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Local entrepreneurs vie for $25k prize

Updated: 
October 22, 2017 - 10:03am

KAILUA-KONA — With pitches about everything from tiny homes to agriculture, from hot sauce to renewable energy, there was plenty of entrepreneurial spirit to go around Saturday at the Hawaii Island Business Plan Competition.

The event marked round two of the competition, where 15 island entrepreneurs were invited to pitch their business plan and vision to a group of judges for a shot at winning $25,000 to boost their business or realize their dreams.

“On the Big Island, that amount of money could really be transformative for a new startup business that’s just trying to get going,” said Jim Wyban, HIplan co-chair.

Among those vying for the top prize was David Real, founder of Bokoa Farms, who was pitching his plan to process and package waiawi, or strawberry guava, wood chips and market them for barbecuing.

The idea came out of his ongoing mission to save and restore the koa population on his property, which is directly threatened by waiawi.

“So what do we do with all this waiawi is the question,” he told the judges during his presentation.

As he thought on what he could do with the waiawi, he said after the presentation, he eventually determined to make wood chips on the — at the time joking — suggestion of a friend.

“After a couple of months it sunk in,” he told West Hawaii Today. “And I researched the wood chip market and I realized, ‘You know what? This might be doable.’”

And $25,000 could be a big help. In his presentation, he outlined how the prize money could go toward marketing the product as well as paying for equipment and packaging, among other things.

“It’ll get me ramped up pretty quickly,” he said.

The 15 entrepreneurs were selected from 43 entries submitted to the competition’s first round.

Of the 15 semi-finalists, just eight will make it through to the final round: a business “triathlon” in which the finalists are scored on their business plans, another 15-minute presentation to judges and a final “elevator pitch” in which entrepreneurs will have just two minutes to sell their visions. The winner is chosen from the top combined score of the three events.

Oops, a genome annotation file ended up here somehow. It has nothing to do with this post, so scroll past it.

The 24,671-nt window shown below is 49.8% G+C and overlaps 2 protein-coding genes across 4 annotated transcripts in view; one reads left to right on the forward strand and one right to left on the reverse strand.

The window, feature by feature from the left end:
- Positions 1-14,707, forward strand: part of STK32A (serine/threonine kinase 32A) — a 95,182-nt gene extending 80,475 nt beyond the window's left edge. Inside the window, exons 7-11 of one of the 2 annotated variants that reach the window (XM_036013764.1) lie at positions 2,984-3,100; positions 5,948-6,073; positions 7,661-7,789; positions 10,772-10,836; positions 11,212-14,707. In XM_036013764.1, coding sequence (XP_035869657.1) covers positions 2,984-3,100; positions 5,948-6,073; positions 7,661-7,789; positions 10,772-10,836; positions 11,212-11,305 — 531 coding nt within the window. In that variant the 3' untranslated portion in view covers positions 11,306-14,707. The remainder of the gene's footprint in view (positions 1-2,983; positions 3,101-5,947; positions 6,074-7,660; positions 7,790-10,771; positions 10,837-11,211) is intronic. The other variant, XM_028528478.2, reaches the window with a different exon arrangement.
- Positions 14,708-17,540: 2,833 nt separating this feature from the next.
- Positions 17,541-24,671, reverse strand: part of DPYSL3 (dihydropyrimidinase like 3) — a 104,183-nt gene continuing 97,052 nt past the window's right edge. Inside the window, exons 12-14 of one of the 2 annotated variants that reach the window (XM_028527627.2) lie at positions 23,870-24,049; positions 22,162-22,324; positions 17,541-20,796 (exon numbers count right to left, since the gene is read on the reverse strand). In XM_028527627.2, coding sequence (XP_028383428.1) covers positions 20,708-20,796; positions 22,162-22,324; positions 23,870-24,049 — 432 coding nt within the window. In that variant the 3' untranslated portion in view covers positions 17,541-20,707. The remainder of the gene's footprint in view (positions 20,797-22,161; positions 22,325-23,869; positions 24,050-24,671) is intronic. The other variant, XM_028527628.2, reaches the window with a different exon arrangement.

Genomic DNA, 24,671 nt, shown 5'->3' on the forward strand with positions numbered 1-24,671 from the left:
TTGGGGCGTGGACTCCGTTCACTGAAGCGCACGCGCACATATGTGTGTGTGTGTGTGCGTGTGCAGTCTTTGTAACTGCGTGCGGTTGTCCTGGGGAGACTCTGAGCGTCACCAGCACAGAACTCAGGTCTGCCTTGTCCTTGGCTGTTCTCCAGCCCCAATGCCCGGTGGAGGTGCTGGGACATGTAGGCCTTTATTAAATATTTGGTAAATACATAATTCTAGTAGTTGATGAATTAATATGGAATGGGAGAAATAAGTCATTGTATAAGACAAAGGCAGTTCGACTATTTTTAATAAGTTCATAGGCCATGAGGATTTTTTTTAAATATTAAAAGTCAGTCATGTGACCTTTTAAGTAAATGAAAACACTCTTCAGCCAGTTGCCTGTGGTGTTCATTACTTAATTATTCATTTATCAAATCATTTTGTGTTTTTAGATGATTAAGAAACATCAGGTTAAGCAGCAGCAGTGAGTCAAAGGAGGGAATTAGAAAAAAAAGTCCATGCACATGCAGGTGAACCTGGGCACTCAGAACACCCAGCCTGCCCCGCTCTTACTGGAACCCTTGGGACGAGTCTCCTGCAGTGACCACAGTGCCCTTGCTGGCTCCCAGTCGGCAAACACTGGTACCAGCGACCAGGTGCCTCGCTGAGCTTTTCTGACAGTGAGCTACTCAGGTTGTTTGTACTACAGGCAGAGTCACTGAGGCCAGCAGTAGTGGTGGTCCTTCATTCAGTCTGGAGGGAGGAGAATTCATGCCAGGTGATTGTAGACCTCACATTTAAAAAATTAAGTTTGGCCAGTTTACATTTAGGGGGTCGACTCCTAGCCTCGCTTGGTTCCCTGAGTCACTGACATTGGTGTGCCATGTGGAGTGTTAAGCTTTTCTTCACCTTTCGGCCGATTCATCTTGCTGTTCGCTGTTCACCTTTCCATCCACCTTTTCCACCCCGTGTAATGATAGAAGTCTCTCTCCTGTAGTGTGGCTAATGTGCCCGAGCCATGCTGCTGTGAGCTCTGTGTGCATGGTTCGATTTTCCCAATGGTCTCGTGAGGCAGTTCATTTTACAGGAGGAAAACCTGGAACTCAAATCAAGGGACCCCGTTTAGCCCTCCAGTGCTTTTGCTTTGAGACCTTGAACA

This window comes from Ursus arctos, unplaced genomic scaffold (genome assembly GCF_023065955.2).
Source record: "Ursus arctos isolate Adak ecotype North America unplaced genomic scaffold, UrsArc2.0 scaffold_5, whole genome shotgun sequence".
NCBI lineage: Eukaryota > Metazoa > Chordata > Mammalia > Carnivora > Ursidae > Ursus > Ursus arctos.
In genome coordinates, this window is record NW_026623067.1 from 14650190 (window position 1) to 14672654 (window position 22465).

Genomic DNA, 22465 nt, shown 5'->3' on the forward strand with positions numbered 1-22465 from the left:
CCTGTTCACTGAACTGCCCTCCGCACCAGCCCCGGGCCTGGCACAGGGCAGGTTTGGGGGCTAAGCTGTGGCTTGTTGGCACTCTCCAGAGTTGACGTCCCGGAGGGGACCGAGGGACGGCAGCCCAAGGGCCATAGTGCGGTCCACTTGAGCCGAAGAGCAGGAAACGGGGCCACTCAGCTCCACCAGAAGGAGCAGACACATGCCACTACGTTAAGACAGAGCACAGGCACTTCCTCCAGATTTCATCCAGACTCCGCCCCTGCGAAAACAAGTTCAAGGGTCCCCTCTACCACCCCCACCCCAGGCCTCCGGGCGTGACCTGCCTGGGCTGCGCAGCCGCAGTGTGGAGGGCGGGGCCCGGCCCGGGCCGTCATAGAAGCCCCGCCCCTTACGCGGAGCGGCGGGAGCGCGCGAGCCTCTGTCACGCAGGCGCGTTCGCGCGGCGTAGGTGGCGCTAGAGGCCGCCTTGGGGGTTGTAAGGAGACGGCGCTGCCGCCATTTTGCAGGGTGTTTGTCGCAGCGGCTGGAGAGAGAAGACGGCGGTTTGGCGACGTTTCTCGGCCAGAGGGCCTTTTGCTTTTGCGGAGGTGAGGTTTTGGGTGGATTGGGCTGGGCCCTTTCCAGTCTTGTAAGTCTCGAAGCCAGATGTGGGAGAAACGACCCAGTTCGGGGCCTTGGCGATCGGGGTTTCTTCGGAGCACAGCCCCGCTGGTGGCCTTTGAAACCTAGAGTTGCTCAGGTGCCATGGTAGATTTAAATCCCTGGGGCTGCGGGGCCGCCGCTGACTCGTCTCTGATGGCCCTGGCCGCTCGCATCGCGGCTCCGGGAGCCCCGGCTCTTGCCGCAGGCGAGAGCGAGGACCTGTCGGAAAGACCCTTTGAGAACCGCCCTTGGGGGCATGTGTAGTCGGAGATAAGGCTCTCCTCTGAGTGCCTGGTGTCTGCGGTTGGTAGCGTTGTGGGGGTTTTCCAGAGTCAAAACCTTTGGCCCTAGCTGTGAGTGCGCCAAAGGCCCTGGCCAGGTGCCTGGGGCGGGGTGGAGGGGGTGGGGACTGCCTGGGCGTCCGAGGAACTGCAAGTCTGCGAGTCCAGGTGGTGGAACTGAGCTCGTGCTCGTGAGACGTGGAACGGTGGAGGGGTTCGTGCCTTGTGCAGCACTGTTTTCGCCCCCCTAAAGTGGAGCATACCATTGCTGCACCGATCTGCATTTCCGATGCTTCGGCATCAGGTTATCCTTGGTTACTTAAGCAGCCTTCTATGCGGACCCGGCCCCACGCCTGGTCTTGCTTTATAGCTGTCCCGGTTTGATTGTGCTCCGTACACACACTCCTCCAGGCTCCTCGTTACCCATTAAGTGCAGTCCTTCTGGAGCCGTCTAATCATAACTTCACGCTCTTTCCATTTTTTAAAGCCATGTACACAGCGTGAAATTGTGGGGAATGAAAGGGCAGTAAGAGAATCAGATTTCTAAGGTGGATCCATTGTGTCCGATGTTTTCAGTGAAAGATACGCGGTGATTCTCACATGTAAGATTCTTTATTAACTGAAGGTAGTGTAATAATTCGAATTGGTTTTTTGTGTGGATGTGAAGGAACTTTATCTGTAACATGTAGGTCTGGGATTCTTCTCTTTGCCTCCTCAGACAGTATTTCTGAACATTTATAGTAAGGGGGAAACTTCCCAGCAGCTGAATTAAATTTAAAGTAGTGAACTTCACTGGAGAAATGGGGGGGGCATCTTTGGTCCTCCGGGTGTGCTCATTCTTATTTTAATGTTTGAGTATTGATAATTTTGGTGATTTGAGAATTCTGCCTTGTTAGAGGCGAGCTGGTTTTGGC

That final round, when the top 8 will compete for the $25,000, is scheduled for Nov. 4.

“We think we’ve really tapped into this kind of unrecognized ecosystem that there’s already these people all around the Big Island that are trying to get businesses started, and this may be a way that we can help them along in the process and kind of accelerate that program and get them jump started into what they’re doing,” said Wyban.

This is the competition’s second year. Wyban said the first year was “wildly successful” and gave them the enthusiasm to continue on to year two.

Last year’s winner was Ono Queens, a queen bee breeding company in Pahoa.

Wenndy Klepps, who started the business with her husband in 2015 said winning the top prize was — like Wyban said it could be — transformative, allowing them to buy new equipment for the operation.

“Winning that money, that just sent us into a whole new level,” she said. “That put us into the arena where we needed to be.”

And having seen the other presentations competing for the prize that year, Klepps said she believes there’s a “great amount of growth that can happen here, without a doubt.”

“It’s actually really invigorating to see other people out there doing something new or trying really hard to expand something that they’re really into,” she said.

In addition to the money being awarded to local entrepreneurs, Wyban said they will also be awarding two scholarships — one to a University of Hawaii student and another to a Hawaii Community College student — both for one year of free tuition.

“The whole concept of the HIplan Business Competition is to create or enrich an entrepreneur ecosystem on the Big Island,” Wyban said. “And an ecosystem is a lot of different individual parts that come together and kind of work together to get things moving.”

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